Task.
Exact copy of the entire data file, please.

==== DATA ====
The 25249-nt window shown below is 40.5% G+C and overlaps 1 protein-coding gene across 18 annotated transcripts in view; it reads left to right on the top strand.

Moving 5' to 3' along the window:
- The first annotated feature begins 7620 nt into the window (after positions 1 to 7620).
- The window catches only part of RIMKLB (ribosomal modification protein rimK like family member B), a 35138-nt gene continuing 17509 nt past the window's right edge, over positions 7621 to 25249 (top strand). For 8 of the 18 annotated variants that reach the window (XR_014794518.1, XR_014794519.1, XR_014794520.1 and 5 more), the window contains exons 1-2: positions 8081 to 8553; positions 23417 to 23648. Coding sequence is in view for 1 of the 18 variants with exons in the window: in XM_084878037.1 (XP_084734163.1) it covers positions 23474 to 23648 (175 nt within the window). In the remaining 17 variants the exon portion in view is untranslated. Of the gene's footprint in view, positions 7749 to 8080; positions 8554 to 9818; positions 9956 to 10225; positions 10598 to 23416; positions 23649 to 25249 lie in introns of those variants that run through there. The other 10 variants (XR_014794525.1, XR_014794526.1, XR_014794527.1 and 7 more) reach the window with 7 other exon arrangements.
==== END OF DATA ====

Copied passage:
The 25249-nt window shown below is 40.5% G+C and overlaps 1 protein-coding gene across 18 annotated transcripts in view; it reads left to right on the top strand.

Moving 5' to 3' along the window:
- The first annotated feature begins 7620 nt into the window (after positions 1 to 7620).
- The window catches only part of RIMKLB (ribosomal modification protein rimK like family member B), a 35138-nt gene continuing 17509 nt past the window's right edge, over positions 7621 to 25249 (top strand). For 8 of the 18 annotated variants that reach the window (XR_014794518.1, XR_014794519.1, XR_014794520.1 and 5 more), the window contains exons 1-2: positions 8081 to 8553; positions 23417 to 23648. Coding sequence is in view for 1 of the 18 variants with exons in the window: in XM_084878037.1 (XP_084734163.1) it covers positions 23474 to 23648 (175 nt within the window). In the remaining 17 variants the exon portion in view is untranslated. Of the gene's footprint in view, positions 7749 to 8080; positions 8554 to 9818; positions 9956 to 10225; positions 10598 to 23416; positions 23649 to 25249 lie in introns of those variants that run through there. The other 10 variants (XR_014794525.1, XR_014794526.1, XR_014794527.1 and 7 more) reach the window with 7 other exon arrangements.